Takahashi Makoto's The Rows of Cherry Trees is quite old—it's from 1957. It centers around three members of the table tennis club at an all-girl school. The story begins with the school tournament, where Yukiko faces off against first her rival, then her crush.
The Rows of Cherry Trees is best described as "delicate". It's a small volume, one filled with an emotional yet elegant love story. In the ping-pong team of one all-girls' school, sweet Yukiko nurse admiration for her "onee-sama" Chikage even when their relationship is threatened. Like many early girls love (and boys love) titles, this isn't a story of romance as we tend to think of it -- full of confessions and dating and sex -- but rather the tale of a passionate love, one that may never bloom into an official relationship but stays strong just the same. Unfortunately, it doesn't have much in
the way of characters to get attached to, and the story is quite simple, but that doesn't stop it from being a lovable little tale all the same.
Seeing as it's from the 1950s, the art style of this manga is quite different from what the modern reader is used to. The influential shoujo artist Makoto Takahashi's style is in full bloom here: character designs are all soft curves and wide eyes. Every detail of page of this series oozes a unique beauty, one full of flowers and careful poses and perfect backgrounds; I could stare at it forever. Perhaps thanks to the fact that artists such as Osamu Tezuka had not yet fully made their mark on manga when The Rows of Cherry Trees was written, page layouts don't have the flow that I expect from manga. The best way to describe it would be calling every individual panel a little masterpiece all on its own -- lovely, but sometimes alienating each image from the next. I would not want every manga series to look like this one, but considering it's the only English-translated manga of its time, it's an excellent look into the trends of the past and warrants a read just for that.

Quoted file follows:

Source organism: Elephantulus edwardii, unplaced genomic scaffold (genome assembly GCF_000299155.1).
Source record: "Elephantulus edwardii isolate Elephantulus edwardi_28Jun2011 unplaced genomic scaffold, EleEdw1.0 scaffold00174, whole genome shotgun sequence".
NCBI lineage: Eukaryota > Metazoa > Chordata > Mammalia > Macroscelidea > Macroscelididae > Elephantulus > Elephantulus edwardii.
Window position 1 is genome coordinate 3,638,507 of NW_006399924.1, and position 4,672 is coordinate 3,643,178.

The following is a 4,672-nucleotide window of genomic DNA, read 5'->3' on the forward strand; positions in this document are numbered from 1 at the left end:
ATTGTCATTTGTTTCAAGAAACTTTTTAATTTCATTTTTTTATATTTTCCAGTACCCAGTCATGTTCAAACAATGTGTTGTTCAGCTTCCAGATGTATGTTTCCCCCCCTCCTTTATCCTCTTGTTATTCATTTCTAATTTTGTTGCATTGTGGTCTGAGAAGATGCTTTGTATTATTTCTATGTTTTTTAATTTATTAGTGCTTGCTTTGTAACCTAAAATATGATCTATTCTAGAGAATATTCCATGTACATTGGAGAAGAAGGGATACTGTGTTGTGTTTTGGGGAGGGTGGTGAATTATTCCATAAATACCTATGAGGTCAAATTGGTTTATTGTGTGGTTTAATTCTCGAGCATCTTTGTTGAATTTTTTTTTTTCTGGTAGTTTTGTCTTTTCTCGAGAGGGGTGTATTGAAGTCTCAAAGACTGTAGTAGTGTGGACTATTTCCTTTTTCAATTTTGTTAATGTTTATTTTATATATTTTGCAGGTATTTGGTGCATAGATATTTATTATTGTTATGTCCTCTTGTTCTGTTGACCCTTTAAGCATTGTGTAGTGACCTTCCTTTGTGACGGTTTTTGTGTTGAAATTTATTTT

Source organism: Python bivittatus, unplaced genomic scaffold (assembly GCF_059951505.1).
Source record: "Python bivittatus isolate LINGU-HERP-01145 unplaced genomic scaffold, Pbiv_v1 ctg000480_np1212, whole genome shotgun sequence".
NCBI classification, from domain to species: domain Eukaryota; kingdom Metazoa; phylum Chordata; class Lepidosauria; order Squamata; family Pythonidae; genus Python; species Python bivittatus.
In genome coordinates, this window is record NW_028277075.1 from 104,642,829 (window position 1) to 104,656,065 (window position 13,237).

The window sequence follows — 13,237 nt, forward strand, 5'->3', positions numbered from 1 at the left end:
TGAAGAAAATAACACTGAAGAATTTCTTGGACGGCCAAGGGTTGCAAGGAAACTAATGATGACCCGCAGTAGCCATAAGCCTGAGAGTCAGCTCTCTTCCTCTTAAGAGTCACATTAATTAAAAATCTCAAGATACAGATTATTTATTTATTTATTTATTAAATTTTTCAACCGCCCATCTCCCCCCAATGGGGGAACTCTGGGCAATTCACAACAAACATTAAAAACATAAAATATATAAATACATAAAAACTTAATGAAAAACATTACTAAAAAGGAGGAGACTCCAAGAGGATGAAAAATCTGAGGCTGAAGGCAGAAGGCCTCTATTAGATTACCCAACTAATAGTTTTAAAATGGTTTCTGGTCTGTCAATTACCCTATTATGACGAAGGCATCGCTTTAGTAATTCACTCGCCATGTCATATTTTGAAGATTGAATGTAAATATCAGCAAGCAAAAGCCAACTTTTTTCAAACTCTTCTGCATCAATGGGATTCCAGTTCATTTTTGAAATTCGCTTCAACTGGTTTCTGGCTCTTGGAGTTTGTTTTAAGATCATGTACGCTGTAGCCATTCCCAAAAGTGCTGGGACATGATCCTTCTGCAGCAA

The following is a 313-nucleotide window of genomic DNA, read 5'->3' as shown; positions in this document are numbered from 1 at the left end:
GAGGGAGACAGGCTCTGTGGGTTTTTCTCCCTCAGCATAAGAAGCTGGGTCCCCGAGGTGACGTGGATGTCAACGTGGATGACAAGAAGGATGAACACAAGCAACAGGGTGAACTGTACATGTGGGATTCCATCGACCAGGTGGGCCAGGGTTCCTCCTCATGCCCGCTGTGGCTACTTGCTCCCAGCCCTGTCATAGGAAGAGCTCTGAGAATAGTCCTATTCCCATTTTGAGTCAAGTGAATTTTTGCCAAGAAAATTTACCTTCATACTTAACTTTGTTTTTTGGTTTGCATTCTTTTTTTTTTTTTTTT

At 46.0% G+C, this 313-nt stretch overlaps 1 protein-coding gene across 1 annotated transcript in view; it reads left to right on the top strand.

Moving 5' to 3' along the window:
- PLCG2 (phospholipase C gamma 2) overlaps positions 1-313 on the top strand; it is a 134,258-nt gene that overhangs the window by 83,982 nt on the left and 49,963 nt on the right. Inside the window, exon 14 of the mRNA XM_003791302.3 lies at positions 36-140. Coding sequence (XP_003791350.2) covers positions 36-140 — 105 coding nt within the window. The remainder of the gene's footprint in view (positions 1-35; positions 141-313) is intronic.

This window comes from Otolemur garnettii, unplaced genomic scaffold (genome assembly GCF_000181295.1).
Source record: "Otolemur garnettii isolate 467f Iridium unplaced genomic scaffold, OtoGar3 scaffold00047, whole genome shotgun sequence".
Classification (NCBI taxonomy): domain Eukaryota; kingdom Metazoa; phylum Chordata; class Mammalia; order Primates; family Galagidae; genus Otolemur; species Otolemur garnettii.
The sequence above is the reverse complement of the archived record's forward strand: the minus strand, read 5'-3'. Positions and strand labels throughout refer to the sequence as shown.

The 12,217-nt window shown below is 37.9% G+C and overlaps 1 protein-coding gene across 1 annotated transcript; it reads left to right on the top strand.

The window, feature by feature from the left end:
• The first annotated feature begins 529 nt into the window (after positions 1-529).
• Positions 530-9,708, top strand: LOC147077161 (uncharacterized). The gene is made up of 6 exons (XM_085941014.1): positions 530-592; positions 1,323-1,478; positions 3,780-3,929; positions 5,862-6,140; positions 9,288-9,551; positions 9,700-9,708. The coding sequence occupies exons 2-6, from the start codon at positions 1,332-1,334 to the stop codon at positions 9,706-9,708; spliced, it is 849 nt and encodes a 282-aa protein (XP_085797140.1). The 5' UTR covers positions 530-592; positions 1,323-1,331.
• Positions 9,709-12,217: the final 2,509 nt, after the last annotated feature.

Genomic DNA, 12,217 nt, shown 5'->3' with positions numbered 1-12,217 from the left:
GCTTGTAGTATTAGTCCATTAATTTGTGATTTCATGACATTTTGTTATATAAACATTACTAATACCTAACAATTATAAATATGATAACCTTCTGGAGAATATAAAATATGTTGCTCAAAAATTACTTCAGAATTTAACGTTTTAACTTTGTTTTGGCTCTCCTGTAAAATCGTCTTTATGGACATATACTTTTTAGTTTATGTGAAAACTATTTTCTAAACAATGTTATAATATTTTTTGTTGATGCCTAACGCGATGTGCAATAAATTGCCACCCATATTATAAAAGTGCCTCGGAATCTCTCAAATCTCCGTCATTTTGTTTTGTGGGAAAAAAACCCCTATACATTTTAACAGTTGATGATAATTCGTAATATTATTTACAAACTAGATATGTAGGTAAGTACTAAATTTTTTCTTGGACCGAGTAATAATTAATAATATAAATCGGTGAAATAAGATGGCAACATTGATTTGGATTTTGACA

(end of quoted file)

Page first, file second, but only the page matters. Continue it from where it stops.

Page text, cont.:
The typical manga reader is probably more interested in excitement and suspense, in new and unique ideas and characters. That manga reader probably won't have much to gain from The Rows of Cherry Trees; rather, it will seem quaint and silly, an old-fashioned story that later manga series told in a much better fashion. However, I am not that sort of reader, and if you aren't, either, this is a wonderful read. It's a rare look into very early shoujo (besides Princess Knight, it's the earliest shoujo title that has been translated into English) and the unique elegance that it had. Gorgeous and touching in its own way, The Rows of Cherry Trees is a different sort of masterpiece.